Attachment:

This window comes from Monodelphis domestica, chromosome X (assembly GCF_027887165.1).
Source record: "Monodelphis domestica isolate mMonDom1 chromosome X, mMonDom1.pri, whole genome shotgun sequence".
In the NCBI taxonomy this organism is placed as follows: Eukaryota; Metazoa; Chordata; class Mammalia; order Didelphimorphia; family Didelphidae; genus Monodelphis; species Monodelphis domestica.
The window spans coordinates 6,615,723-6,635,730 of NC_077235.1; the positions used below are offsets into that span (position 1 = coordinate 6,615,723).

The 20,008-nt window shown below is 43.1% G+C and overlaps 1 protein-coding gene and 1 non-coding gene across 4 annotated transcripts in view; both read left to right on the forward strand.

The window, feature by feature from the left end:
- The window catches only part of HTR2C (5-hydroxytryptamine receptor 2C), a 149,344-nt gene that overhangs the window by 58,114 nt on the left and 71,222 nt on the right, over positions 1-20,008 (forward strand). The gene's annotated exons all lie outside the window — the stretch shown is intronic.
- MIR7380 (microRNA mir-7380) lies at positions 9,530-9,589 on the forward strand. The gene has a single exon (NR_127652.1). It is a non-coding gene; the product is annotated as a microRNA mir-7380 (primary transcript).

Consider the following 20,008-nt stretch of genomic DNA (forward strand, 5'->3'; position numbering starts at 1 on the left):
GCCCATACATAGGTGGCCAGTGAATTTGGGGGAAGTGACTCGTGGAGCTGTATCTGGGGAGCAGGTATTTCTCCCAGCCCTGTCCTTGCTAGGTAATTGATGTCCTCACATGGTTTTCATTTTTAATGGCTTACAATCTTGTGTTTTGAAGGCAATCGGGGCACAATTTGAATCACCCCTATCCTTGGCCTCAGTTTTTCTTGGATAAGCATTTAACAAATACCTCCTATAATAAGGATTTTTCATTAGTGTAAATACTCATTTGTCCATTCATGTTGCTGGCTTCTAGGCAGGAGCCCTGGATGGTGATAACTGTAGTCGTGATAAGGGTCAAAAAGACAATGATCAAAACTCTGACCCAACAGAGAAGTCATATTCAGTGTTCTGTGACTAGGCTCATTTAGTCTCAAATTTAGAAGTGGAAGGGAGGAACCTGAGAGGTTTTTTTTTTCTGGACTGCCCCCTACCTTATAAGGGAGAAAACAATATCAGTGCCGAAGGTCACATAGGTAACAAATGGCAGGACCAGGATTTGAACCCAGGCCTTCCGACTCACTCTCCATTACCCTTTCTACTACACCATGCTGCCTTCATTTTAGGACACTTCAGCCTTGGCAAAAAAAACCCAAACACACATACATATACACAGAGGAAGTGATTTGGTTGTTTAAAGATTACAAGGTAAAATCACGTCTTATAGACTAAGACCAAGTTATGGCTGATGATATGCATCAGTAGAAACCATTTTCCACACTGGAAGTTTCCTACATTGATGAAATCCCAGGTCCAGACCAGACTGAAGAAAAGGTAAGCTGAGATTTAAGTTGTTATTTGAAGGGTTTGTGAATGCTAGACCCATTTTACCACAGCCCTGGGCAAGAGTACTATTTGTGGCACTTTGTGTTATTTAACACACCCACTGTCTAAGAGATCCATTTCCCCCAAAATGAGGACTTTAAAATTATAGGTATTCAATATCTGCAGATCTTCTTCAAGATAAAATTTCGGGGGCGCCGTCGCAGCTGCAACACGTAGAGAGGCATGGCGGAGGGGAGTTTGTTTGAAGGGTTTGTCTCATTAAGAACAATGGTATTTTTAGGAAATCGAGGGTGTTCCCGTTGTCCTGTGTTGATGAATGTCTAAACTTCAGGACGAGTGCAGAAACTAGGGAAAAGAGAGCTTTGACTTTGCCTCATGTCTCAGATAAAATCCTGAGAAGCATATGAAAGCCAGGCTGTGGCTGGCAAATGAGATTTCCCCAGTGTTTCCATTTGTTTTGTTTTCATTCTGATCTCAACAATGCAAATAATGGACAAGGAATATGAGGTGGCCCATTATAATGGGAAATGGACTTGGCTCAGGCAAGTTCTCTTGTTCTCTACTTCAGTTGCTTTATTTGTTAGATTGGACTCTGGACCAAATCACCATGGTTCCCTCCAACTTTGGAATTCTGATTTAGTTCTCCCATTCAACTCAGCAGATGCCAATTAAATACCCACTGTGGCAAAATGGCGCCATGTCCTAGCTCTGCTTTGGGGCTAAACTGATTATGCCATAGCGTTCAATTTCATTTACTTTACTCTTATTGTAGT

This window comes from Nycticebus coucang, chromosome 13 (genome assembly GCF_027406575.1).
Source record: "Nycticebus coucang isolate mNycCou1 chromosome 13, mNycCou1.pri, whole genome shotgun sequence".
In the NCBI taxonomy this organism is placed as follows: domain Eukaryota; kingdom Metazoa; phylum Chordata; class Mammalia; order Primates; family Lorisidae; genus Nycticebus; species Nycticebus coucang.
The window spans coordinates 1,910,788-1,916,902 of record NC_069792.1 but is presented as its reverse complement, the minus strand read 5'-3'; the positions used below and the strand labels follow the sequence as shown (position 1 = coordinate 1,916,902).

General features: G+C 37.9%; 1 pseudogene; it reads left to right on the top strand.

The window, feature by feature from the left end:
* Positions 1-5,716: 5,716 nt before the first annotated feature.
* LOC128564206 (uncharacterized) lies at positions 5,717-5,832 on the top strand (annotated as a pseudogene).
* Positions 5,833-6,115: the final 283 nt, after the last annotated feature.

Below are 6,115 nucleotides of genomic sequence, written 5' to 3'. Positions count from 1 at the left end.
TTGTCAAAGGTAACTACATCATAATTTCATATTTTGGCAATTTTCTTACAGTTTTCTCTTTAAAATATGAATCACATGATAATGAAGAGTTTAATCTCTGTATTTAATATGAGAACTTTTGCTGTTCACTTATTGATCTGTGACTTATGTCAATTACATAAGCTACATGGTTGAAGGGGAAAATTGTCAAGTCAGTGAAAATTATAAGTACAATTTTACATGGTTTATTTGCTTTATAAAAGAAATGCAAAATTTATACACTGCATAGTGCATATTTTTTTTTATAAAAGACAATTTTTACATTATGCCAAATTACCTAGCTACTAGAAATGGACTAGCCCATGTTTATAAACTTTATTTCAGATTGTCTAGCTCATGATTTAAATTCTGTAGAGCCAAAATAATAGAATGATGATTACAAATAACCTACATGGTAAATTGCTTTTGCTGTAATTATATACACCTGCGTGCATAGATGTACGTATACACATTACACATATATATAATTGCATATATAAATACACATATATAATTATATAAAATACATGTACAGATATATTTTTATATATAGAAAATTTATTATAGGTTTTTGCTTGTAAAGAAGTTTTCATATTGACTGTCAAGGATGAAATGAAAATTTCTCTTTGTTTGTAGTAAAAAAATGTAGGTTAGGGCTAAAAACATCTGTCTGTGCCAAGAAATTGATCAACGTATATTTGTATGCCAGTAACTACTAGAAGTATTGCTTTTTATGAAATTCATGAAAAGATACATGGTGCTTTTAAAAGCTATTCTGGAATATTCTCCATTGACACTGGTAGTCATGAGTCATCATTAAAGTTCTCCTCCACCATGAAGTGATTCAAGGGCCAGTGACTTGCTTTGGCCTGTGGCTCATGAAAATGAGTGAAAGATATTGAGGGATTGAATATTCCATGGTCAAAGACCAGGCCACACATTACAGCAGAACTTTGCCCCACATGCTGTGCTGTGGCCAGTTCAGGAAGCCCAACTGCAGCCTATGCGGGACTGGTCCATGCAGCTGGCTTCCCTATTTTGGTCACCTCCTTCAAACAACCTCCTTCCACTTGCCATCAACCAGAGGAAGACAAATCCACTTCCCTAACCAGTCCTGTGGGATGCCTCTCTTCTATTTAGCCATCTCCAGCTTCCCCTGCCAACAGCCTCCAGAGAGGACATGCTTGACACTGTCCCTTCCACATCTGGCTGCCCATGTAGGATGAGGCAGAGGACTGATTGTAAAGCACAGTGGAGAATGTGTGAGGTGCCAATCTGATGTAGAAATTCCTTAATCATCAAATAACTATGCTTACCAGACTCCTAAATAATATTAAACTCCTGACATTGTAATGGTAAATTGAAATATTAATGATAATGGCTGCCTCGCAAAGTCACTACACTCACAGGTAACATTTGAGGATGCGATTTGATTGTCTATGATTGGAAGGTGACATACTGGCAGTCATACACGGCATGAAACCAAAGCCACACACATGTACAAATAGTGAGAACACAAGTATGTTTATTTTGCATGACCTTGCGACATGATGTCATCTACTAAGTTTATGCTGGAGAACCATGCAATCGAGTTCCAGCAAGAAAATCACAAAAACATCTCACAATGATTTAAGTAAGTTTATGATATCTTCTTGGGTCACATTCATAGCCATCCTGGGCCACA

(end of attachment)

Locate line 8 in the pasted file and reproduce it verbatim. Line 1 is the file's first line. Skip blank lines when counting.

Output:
- MIR7380 (microRNA mir-7380) lies at positions 9,530-9,589 on the forward strand. The gene has a single exon (NR_127652.1). It is a non-coding gene; the product is annotated as a microRNA mir-7380 (primary transcript).